While a range of medical options are available to ‘fix’ the problem, knee replacement is quite a common surgical solution. Surgery using standard knee replacement implants can result in a ‘nearly right’ fit. Surgeons are provided with a box of assorted sizes, male or female-specific, from which they can select. Guided by both image scans and a view of the damage, a suitable selection is often possible. However, an off-the-shelf knee implant may have an overhang or underhang if slightly too large or small, leaving patient outcomes less comfortable than desirable.

In a complete knee replacement operation, three parts are usually replaced: a femoral component that wraps around the femur, a tibia component and a patella component. A CoCr28Mo6 femoral knee implant has been developed using selective laser melting on an SLM 280 twin laser system. The company’s flagship system, the mid-sized SLM 280 twin selective laser melting system is equipped with a twin laser configuration of 2 x 400W or 2 x 700W, and a bi-directional loader to increase build rates in the 280mm-by-280mm build chamber.

The complex software geometries afford integrating a functional lattice structure to assist with implant retention. The item can be produced in multiples as standard replacements but the flexibility in the geometry and build capability offers a cost-effective advantage of producing a patient specific component. Aside from productivity and cost advantages, a further advantage exists in using an SLM 280 twin laser system as the item can be used for a ‘unicondylar’ knee replacement, a partial replacement where damage is confined to only one section.

The number of Australians undergoing knee surgery for full or partial replacement has risen by some 38% since 2005-6. Records indicate in the period from 2016-17, there were 53,148 knee replacements carried out in Australia on persons over the age of 18. To meet this rapidly expanding market, support, training and advice are available for manufacturers of medical equipment from SLM Solutions.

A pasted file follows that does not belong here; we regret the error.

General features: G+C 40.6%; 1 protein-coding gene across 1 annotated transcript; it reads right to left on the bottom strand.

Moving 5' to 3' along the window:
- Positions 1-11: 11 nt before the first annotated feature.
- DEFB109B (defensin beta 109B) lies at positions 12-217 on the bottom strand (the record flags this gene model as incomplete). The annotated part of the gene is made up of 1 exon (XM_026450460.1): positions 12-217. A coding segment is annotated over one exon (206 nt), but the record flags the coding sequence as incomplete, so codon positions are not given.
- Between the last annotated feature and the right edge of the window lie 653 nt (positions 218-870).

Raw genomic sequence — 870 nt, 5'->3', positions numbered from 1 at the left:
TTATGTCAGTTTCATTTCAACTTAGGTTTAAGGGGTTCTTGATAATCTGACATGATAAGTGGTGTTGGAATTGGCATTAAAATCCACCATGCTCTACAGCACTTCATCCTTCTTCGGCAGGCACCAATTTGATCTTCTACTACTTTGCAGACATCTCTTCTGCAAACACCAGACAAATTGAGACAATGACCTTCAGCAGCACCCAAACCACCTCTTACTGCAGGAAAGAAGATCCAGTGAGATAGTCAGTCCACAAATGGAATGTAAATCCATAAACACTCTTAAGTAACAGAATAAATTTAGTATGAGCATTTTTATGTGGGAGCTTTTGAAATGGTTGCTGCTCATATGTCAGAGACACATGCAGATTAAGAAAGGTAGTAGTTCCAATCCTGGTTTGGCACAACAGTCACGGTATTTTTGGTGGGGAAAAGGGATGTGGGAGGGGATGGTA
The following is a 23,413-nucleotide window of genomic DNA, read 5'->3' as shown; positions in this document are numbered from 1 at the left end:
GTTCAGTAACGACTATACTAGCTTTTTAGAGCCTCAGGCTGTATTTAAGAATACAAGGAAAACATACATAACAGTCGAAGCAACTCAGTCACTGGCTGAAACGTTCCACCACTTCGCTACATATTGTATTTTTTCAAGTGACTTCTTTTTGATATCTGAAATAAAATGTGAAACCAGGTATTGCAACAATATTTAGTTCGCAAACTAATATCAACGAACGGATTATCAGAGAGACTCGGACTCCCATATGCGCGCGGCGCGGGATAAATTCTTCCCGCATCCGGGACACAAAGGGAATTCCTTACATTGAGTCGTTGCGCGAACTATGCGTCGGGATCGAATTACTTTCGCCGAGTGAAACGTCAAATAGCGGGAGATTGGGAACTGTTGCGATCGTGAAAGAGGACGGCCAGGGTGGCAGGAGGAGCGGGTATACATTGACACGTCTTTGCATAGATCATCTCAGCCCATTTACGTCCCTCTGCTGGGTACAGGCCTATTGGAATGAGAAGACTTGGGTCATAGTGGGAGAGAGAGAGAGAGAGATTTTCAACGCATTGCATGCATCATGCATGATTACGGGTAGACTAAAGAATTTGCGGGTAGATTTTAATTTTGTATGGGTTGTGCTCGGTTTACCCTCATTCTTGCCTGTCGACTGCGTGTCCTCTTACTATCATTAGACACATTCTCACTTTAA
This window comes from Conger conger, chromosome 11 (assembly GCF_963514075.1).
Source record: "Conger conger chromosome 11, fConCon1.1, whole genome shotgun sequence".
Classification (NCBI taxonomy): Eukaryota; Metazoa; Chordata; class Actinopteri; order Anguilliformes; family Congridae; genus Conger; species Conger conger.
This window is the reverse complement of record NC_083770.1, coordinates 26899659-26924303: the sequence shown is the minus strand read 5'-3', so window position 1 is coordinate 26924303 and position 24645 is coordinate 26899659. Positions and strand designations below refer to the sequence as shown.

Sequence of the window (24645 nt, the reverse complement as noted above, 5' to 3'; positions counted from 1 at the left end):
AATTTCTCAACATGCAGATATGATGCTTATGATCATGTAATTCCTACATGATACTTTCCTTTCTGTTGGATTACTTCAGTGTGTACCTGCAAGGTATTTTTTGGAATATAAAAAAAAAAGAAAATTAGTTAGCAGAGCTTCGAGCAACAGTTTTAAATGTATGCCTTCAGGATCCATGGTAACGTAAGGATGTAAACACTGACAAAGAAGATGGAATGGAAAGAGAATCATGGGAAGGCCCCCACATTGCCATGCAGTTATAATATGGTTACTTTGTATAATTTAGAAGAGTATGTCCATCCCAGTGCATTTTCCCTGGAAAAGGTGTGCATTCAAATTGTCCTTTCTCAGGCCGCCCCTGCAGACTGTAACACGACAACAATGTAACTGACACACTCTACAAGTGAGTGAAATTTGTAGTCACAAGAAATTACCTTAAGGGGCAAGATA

Opportunities for series production of acetabular cups and intervertebral fusion cages are just some examples of what can be achieved. SLM Solutions undertakes research and exploration projects to improve and enhance their machine offerings, and in developing the all-important process parameters to support users. For example, updates continue on 60-micron process parameters for titanium alloy to print acetabular cups. With knee replacement parts, development of 60-micron process parameters in cobalt-chromium alloy continues.

Another area into which SLM Solutions’ laser systems are moving is in the development of craniomaxillofacial (CMF) implants. These items are patient-specific, designed and produced for an individual who needs repair or restructure following trauma or illness resulting at times in psychosocial consequences. A number of these implants have been designed and constructed for individual patients. Computerised tomography (CT)-scanned images allow accurate development of computer programs utilising complex geometries. Using lightweight titanium and built in an SLM 125 system, SLM Solutions has managed to develop implants that fit and support functionality, demonstrating that it is possible to produce reliable patient-matched customised items economically and effectively.

SLM Solutions understands the importance of quality assurance and process documentation to qualify the production of biomedical components and is willing to share knowledge and best practice procedures to ensure success in using an SLM laser system. Queensland University recently posted a report regarding the need for standards and regulations to be instituted to meet medical and surgical regulations. Custom-made devices are exempt from stringent testing and documentation, but the situation requires some form of monitoring.

A recent example of producing a medical device occurred where SLM, working closely with Forecast3D, a European service bureau, produced a surgical instrument overnight to be used for an orthopaedic shoulder replacement surgery. Using minimal material – 17-4PH stainless steel – and no wastage as waste metal powder is harvested and reused, and with a build of 30-micron layer thickness, the complex construction provided an ideal answer.

This case provides an example of shifting additive manufacturing strategies in today’s world of fast, on-demand, customised products. While the introduction of regulations is at the discussion stage, it will be important that flexibility is not hindered and innovation encouraged, perhaps within a loose set of parameters. Nonetheless, right now in 2020, after a pandemic and its economic fallout, opportunities exist to enter or expand this exciting aspect of the medical market both locally and internationally, using selective laser melting systems.

www.raymax.com.au

Bosch Australia